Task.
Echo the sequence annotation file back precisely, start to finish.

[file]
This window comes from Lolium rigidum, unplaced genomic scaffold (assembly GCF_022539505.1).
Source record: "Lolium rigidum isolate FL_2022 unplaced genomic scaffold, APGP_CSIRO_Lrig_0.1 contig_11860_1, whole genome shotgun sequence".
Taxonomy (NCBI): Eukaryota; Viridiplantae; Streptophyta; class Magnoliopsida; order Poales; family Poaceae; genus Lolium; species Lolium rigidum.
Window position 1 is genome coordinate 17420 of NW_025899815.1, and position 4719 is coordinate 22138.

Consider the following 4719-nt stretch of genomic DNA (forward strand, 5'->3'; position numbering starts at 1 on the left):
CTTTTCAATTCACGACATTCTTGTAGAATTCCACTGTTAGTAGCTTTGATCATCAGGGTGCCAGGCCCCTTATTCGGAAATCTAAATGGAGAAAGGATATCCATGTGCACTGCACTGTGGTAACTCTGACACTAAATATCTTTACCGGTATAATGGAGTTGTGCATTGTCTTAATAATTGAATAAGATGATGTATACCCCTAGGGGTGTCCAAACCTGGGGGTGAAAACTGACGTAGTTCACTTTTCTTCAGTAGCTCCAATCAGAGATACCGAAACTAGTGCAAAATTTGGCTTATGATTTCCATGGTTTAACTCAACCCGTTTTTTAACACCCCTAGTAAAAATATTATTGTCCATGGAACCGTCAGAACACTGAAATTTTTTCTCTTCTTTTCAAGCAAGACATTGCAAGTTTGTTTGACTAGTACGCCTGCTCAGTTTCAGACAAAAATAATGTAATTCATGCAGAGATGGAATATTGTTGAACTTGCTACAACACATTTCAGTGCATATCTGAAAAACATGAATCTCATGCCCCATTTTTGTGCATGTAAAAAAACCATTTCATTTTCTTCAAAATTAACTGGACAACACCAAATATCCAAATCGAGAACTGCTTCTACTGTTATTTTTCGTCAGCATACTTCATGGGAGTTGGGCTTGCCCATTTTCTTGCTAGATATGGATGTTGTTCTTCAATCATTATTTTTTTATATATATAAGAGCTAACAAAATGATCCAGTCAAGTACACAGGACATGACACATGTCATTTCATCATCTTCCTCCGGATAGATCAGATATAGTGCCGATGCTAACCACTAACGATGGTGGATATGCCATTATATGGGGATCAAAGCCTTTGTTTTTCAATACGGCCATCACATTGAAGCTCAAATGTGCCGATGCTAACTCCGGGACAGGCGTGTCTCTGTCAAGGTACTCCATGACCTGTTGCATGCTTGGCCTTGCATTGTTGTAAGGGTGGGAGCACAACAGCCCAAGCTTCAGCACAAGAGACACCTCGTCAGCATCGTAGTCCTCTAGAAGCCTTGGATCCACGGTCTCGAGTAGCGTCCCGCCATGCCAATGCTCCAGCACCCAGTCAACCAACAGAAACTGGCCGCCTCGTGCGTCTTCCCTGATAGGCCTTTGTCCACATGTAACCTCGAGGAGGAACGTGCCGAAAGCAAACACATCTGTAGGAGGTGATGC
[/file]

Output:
This window comes from Lolium rigidum, unplaced genomic scaffold (assembly GCF_022539505.1).
Source record: "Lolium rigidum isolate FL_2022 unplaced genomic scaffold, APGP_CSIRO_Lrig_0.1 contig_11860_1, whole genome shotgun sequence".
Taxonomy (NCBI): Eukaryota; Viridiplantae; Streptophyta; class Magnoliopsida; order Poales; family Poaceae; genus Lolium; species Lolium rigidum.
Window position 1 is genome coordinate 17420 of NW_025899815.1, and position 4719 is coordinate 22138.

Consider the following 4719-nt stretch of genomic DNA (forward strand, 5'->3'; position numbering starts at 1 on the left):
CTTTTCAATTCACGACATTCTTGTAGAATTCCACTGTTAGTAGCTTTGATCATCAGGGTGCCAGGCCCCTTATTCGGAAATCTAAATGGAGAAAGGATATCCATGTGCACTGCACTGTGGTAACTCTGACACTAAATATCTTTACCGGTATAATGGAGTTGTGCATTGTCTTAATAATTGAATAAGATGATGTATACCCCTAGGGGTGTCCAAACCTGGGGGTGAAAACTGACGTAGTTCACTTTTCTTCAGTAGCTCCAATCAGAGATACCGAAACTAGTGCAAAATTTGGCTTATGATTTCCATGGTTTAACTCAACCCGTTTTTTAACACCCCTAGTAAAAATATTATTGTCCATGGAACCGTCAGAACACTGAAATTTTTTCTCTTCTTTTCAAGCAAGACATTGCAAGTTTGTTTGACTAGTACGCCTGCTCAGTTTCAGACAAAAATAATGTAATTCATGCAGAGATGGAATATTGTTGAACTTGCTACAACACATTTCAGTGCATATCTGAAAAACATGAATCTCATGCCCCATTTTTGTGCATGTAAAAAAACCATTTCATTTTCTTCAAAATTAACTGGACAACACCAAATATCCAAATCGAGAACTGCTTCTACTGTTATTTTTCGTCAGCATACTTCATGGGAGTTGGGCTTGCCCATTTTCTTGCTAGATATGGATGTTGTTCTTCAATCATTATTTTTTTATATATATAAGAGCTAACAAAATGATCCAGTCAAGTACACAGGACATGACACATGTCATTTCATCATCTTCCTCCGGATAGATCAGATATAGTGCCGATGCTAACCACTAACGATGGTGGATATGCCATTATATGGGGATCAAAGCCTTTGTTTTTCAATACGGCCATCACATTGAAGCTCAAATGTGCCGATGCTAACTCCGGGACAGGCGTGTCTCTGTCAAGGTACTCCATGACCTGTTGCATGCTTGGCCTTGCATTGTTGTAAGGGTGGGAGCACAACAGCCCAAGCTTCAGCACAAGAGACACCTCGTCAGCATCGTAGTCCTCTAGAAGCCTTGGATCCACGGTCTCGAGTAGCGTCCCGCCATGCCAATGCTCCAGCACCCAGTCAACCAACAGAAACTGGCCGCCTCGTGCGTCTTCCCTGATAGGCCTTTGTCCACATGTAACCTCGAGGAGGAACGTGCCGAAAGCAAACACATCTGTAGGAGGTGATGC